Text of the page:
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DETROIT-The city of Detroit has officially unveiled the plan for the $146.8 millionredevelopment of the legendary Book-Cadillac Hotel, the city’s premier hotelthrough much of the 20th Century.

The hotel was built in 1924, and was closed in 1984. Its structure andinsides are damaged by the elements and neglect.However, Detroit needs hotel space when it hosts the 2006 Super Bowl at FordField, and the city has gone on a hard push to renovate and rebuild in thecity.

The new hotel will be called the Renaissance Book-Cadillac Hotel and will bean upscale brand of Marriott International. It will feature 483 guest-rooms,76 high-end apartments and a 186-car parking garage.

“This magnificent structure has literally been rescued from the wreckingball. Just as it symbolized the greatness of Detroit in its heyday, it nowsymbolizes the rebirth of our downtown and our city,” said Detroit MayorKwame Kilpatrick at a press conference.

The financing package that made the renovation possible was put together bythe Detroit Economic Growth Corp. and the principal private sectorinvestor, Historic Hospitality Investments, LLC, (HHI) a subsidiary of theKimberly-Clark Corp.

Kilpatrick said the final financial package to fund the renovations resultedfrom a united effort that includes Historic Hospitality, the City ofDetroit, the State of Michigan and the U.S. Department of Housing and UrbanDevelopment.

An agreement with local financial institutions — to provide $12.1 millionfinancing for the residential component of the project – is close to beingfinalized, according to the mayor.

He said the administration will request from City Council next weekauthority to submit an application for a $15million Section 108 loan fromthe U.S. Department of Housing & Urban Development (HUD). The State ofMichigan is providing historic and brownfield tax credits totaling $8.9million. The package includes a $5.1million development loan and a $7 million remediation loan.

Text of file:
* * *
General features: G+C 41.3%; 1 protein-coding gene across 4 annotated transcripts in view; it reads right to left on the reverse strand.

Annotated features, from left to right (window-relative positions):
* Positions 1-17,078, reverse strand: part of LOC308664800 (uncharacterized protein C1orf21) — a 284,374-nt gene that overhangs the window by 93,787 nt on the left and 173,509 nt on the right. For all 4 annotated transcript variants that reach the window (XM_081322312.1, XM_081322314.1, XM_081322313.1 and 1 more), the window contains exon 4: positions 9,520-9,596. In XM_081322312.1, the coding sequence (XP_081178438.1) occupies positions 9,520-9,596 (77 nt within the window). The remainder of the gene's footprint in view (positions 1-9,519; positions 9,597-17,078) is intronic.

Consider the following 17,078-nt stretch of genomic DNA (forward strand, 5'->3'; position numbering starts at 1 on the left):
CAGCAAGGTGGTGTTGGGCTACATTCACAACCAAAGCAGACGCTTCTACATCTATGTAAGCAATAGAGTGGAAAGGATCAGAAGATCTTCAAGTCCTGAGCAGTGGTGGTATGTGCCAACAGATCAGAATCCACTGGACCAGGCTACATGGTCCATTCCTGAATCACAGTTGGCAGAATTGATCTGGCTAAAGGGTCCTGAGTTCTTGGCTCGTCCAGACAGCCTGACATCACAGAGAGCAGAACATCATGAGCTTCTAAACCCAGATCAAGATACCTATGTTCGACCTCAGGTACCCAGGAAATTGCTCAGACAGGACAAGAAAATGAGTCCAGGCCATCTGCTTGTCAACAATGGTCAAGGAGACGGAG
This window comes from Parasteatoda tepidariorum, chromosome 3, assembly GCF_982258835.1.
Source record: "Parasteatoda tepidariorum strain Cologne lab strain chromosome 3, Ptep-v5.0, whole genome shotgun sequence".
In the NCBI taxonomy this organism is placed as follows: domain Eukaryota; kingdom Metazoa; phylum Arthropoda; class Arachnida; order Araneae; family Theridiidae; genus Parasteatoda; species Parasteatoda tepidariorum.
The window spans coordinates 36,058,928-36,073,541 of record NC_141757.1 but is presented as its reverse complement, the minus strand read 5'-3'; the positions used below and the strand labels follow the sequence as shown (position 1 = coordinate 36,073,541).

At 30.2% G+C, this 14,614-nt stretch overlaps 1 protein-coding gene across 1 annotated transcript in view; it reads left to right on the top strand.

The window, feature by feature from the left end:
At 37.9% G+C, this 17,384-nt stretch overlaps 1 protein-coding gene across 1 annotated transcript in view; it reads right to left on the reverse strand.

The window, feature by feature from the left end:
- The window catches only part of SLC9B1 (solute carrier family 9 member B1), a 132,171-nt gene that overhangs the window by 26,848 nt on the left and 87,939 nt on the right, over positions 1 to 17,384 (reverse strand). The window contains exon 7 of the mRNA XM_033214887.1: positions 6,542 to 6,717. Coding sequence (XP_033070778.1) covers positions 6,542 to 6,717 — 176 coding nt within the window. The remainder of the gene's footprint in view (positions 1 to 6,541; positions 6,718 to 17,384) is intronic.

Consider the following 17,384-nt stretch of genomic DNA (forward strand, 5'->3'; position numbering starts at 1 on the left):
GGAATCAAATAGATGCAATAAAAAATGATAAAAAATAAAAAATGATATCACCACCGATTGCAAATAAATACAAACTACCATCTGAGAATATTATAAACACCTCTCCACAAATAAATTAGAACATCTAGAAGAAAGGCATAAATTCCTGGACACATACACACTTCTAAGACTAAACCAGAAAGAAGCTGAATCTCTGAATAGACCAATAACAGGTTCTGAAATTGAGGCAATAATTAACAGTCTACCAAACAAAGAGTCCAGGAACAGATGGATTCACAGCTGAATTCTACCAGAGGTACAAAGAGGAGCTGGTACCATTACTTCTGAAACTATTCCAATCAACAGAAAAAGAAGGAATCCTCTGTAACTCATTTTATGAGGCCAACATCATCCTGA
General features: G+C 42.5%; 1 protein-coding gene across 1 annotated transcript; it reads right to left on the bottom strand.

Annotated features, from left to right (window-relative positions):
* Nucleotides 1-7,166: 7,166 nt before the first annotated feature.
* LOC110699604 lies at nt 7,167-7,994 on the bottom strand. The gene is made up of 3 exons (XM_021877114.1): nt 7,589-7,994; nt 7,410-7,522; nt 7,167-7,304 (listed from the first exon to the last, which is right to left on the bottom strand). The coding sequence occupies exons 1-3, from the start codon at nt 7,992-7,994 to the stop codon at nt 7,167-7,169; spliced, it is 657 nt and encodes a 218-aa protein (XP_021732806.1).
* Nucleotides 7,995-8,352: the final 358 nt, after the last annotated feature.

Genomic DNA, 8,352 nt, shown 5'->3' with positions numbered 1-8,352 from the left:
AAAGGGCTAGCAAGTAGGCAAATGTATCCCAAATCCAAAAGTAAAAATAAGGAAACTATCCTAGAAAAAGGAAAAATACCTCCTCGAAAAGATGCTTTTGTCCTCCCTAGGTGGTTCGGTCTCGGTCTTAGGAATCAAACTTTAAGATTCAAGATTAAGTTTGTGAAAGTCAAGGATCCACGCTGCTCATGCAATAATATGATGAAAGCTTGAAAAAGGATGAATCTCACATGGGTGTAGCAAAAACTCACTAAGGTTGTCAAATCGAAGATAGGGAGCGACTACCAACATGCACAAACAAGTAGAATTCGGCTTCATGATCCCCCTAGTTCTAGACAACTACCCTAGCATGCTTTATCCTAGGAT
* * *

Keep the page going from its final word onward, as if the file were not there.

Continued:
The Downtown Development Authority, also will issue $52 million intax-exempt Empowerment Zone bonds. The bonds are backed by hotel operatingrevenue, with neither the City nor the DDA having any liability orobligation on the bonds, said city officials.

Detroit Economic Growth Corporation President George Jackson said theEmpowerment Zone bonds were critical to putting the deal together torenovate the hotel.

“Until January, 2002, Detroit did not have the ability to float EmpowermentZone bonds for projects in excess of $3 million,” Jackson said. “Once wewere given more flexibility to float bonds within the zone we had to amendthe Empowerment Zone to include the Book Cadillac. Financing for projects ofthis site requires participation at all levels of government and must haveprivate sector equity in the deal. We were successful in putting together afinancing package that made sense for everyone involved in the deal.”

The company has some experience, having completed a successful $268 millionrenovation of the Renaissance Grand Hotel in St. Louis, a project verysimilar in scope and history to the Book.

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